3

I am comparing two rasters with a simple scatter plot of cell-by-cell plot, and find that I have two seemingly different populations:

true scatterplot

Now I am trying to extract the locations of each of these populations (by isolating the row IDs, e.g.) so I can see where they fall in the rasters and maybe understand why I get this behavior. Here is a reproducible example:
X <- seq(1,1000,1)
Z <- runif(1000, 1, 2)
A = c(1.2 * X * Z + 100)
B = c(0.6 * X * Z )
df = data.frame(X = c(X,X), Y = c(A,B))
plot(df$X,df$Y)
sample scatter
Also, my original data has some 1,000,000 rows, so the solution needs to support a large data frame as well. Any ideas on how I can isolate each of these groups?
Thanks

  • 1
    I don't understand what you are trying to do. What's the desired result? In your original pic, it looks like you have a lot of overlap. How would you resolve that? Are you just trying to separate them by eye? Or do you have a mathematical definition of "isolated groups"? – MrFlick Jul 7 '17 at 17:12
5

Spectral Clustering is useful in identifying clusters of points that has a clear boundary. A great advantage is that it is unsupervised, i.e. not relying much on human judgement, although the method is slow and some hyperparameters (e.g. number of clusters) need to be supplied.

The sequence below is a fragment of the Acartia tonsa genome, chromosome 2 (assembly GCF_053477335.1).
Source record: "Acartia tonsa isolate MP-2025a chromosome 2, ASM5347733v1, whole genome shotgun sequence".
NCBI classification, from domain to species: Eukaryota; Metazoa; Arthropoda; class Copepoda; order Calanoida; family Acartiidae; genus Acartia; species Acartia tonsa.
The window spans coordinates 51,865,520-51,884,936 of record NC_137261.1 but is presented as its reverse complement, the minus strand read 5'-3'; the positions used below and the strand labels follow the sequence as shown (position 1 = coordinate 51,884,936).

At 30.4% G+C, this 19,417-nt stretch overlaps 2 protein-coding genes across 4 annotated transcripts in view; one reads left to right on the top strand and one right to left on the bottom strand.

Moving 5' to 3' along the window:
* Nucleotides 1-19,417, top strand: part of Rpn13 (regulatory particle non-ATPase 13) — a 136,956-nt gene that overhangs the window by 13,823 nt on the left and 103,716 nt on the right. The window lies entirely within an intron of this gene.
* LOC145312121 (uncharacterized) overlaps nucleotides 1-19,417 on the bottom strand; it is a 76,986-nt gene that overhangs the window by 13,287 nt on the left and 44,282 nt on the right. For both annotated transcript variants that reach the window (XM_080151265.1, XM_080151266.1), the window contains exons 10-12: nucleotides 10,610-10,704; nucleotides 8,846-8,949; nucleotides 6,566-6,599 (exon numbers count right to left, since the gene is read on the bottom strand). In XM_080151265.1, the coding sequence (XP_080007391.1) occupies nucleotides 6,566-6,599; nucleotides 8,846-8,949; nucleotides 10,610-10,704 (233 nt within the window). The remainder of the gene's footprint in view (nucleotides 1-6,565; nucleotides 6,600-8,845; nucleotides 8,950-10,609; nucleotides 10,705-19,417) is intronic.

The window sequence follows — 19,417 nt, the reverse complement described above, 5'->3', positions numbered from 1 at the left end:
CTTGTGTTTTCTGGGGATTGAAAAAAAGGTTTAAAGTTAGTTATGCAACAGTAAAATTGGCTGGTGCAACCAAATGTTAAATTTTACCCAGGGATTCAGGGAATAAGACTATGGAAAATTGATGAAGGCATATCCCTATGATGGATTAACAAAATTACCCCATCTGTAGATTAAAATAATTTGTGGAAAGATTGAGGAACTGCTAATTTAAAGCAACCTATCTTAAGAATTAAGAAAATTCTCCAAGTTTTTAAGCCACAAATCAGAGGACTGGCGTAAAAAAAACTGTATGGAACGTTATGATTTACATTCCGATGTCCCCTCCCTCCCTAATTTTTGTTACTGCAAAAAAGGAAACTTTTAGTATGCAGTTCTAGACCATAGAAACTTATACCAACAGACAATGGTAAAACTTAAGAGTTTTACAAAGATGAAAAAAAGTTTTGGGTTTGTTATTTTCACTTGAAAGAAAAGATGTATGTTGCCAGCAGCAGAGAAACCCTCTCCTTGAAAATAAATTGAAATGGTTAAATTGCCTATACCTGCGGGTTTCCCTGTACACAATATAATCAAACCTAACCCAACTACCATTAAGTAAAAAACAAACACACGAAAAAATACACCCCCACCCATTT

Below is the code for clustering. The code takes about a few minutes in your case.

library(kernlab)
specc_df <- specc(as.matrix(df),centers = 2)
plot(df, col = specc_df)

The result is an obvious plot of two clusters of points. obviously two groups of points

  • Thanks raymkchow, but my original data has ~1,000,000 rows, so this solution doesn't seem feasible in this case – Ilik Jul 7 '17 at 18:55
  • Oh, then we still need some better answers. Can you please add this requirement to the question? – raymkchow Jul 7 '17 at 23:57
3

You data has a linear separating line. You can find it with:

plot(df$X,df$Y)
Pts = locator(2)

You will want to click on one point between the two groups down by the origin and another on the far right (between the groups). With your data I got

Pts
$x
[1]   0.8066296 994.9723687
$y
[1]   48.56932 1255.32870

## Slope
(Pts$y[2] - Pts$y[1]) / (Pts$x[2] - Pts$x[1])
[1] 1.213841

## Draw the line to confirm 
abline(48,1.2, col="red")

## use the line to distinguish the groups
Group = rep(1, nrow(df))
Group[df$X*1.2 + 48 < df$Y] = 2
plot(df, pch=20, col=Group)

Plot

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